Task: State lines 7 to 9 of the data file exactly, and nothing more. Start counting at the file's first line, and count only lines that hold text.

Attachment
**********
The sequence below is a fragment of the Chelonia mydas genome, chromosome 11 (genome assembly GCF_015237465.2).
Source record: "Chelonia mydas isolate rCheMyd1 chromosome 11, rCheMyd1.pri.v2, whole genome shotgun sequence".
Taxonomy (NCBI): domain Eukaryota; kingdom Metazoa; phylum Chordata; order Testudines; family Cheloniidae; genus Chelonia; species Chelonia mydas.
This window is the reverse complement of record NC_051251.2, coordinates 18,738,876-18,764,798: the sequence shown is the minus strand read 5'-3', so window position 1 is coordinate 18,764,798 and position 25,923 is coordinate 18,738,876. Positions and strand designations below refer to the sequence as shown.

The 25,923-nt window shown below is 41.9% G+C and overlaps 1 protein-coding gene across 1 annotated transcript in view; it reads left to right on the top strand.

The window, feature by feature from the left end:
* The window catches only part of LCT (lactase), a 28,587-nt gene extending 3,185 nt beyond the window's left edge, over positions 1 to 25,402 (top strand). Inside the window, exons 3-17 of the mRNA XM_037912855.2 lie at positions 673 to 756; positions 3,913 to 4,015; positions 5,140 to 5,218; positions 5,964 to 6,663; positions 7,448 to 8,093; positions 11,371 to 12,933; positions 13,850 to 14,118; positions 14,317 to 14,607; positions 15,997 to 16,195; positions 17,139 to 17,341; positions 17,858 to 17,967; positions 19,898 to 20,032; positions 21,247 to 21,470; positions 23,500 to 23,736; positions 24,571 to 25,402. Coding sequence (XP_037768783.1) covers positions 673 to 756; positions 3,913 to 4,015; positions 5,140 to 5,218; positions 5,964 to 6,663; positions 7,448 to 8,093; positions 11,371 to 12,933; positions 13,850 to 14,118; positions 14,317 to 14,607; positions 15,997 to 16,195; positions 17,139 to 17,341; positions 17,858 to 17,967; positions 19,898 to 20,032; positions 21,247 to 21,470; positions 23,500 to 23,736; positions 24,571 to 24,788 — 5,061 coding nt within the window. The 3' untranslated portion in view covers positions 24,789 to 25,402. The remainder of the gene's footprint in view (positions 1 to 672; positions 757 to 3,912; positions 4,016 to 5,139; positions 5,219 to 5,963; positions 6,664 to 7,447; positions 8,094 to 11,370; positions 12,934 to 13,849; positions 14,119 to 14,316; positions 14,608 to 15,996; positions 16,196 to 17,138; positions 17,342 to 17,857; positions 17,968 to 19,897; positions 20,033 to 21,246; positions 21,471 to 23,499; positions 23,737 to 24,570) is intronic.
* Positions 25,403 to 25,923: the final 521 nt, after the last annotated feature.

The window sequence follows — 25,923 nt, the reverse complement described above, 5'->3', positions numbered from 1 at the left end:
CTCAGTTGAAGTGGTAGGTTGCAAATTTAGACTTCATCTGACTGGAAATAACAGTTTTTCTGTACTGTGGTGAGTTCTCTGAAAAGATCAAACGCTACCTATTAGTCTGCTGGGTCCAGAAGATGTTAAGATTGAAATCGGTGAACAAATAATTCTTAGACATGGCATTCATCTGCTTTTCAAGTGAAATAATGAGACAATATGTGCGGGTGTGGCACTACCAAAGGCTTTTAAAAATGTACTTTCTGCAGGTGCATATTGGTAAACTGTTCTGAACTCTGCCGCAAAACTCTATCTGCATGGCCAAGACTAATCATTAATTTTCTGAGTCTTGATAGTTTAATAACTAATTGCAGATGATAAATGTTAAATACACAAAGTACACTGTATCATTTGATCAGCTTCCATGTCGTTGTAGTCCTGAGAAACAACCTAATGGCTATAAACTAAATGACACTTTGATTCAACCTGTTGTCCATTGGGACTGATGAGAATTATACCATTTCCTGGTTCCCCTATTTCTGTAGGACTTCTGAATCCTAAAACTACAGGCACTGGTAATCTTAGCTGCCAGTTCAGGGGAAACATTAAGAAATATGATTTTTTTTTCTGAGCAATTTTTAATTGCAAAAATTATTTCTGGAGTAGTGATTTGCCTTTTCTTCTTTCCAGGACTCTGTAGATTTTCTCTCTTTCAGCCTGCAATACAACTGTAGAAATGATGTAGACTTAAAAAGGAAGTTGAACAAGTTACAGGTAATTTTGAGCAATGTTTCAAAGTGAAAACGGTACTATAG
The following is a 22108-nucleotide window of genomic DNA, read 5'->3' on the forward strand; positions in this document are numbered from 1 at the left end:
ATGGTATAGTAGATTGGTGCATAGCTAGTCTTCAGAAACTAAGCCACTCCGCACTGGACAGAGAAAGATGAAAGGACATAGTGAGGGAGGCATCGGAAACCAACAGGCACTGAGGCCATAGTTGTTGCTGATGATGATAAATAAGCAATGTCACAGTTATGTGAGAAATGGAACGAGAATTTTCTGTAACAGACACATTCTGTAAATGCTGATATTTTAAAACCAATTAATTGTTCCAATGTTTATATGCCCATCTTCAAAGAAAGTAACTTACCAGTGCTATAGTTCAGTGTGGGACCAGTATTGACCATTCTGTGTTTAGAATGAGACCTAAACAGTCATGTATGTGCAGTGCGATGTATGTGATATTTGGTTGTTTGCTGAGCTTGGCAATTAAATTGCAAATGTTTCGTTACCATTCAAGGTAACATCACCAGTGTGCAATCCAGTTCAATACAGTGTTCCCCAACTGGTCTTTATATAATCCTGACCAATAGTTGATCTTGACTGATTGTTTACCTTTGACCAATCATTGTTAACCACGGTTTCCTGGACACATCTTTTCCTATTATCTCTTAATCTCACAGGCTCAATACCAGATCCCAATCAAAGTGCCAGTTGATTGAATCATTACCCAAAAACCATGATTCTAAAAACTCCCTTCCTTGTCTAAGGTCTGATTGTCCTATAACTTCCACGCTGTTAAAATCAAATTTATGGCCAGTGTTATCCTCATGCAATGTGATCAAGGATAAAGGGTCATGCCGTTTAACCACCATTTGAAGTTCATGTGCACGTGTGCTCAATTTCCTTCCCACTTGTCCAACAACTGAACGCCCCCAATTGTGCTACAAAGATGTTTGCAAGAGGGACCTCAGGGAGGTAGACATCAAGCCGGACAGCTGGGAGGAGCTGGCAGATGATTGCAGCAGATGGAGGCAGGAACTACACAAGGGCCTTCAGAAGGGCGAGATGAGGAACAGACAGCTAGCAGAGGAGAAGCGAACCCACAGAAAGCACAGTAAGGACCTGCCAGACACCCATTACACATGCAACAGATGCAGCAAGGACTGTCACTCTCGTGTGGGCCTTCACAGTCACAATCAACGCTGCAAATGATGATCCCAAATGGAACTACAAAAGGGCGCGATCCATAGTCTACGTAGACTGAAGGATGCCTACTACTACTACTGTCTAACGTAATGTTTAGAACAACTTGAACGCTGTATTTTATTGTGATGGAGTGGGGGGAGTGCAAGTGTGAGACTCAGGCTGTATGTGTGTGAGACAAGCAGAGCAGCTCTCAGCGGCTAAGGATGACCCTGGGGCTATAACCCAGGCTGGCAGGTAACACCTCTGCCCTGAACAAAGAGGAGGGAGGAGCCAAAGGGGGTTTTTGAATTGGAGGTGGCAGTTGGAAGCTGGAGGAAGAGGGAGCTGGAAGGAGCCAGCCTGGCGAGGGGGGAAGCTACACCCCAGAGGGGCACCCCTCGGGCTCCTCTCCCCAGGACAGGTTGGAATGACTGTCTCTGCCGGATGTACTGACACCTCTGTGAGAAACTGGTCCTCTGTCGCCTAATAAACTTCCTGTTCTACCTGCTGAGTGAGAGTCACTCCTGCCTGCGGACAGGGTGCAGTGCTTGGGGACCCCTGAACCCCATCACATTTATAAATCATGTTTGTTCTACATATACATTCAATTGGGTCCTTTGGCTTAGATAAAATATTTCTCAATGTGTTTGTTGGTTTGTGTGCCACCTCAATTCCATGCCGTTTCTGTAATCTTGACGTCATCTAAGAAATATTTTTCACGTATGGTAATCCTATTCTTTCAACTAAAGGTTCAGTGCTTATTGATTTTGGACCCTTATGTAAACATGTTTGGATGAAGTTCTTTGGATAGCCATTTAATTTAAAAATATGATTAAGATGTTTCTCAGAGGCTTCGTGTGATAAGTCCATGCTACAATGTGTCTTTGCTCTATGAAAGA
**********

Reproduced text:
* The window catches only part of LCT (lactase), a 28,587-nt gene extending 3,185 nt beyond the window's left edge, over positions 1 to 25,402 (top strand). Inside the window, exons 3-17 of the mRNA XM_037912855.2 lie at positions 673 to 756; positions 3,913 to 4,015; positions 5,140 to 5,218; positions 5,964 to 6,663; positions 7,448 to 8,093; positions 11,371 to 12,933; positions 13,850 to 14,118; positions 14,317 to 14,607; positions 15,997 to 16,195; positions 17,139 to 17,341; positions 17,858 to 17,967; positions 19,898 to 20,032; positions 21,247 to 21,470; positions 23,500 to 23,736; positions 24,571 to 25,402. Coding sequence (XP_037768783.1) covers positions 673 to 756; positions 3,913 to 4,015; positions 5,140 to 5,218; positions 5,964 to 6,663; positions 7,448 to 8,093; positions 11,371 to 12,933; positions 13,850 to 14,118; positions 14,317 to 14,607; positions 15,997 to 16,195; positions 17,139 to 17,341; positions 17,858 to 17,967; positions 19,898 to 20,032; positions 21,247 to 21,470; positions 23,500 to 23,736; positions 24,571 to 24,788 — 5,061 coding nt within the window. The 3' untranslated portion in view covers positions 24,789 to 25,402. The remainder of the gene's footprint in view (positions 1 to 672; positions 757 to 3,912; positions 4,016 to 5,139; positions 5,219 to 5,963; positions 6,664 to 7,447; positions 8,094 to 11,370; positions 12,934 to 13,849; positions 14,119 to 14,316; positions 14,608 to 15,996; positions 16,196 to 17,138; positions 17,342 to 17,857; positions 17,968 to 19,897; positions 20,033 to 21,246; positions 21,471 to 23,499; positions 23,737 to 24,570) is intronic.
* Positions 25,403 to 25,923: the final 521 nt, after the last annotated feature.

The window sequence follows — 25,923 nt, the reverse complement described above, 5'->3', positions numbered from 1 at the left end: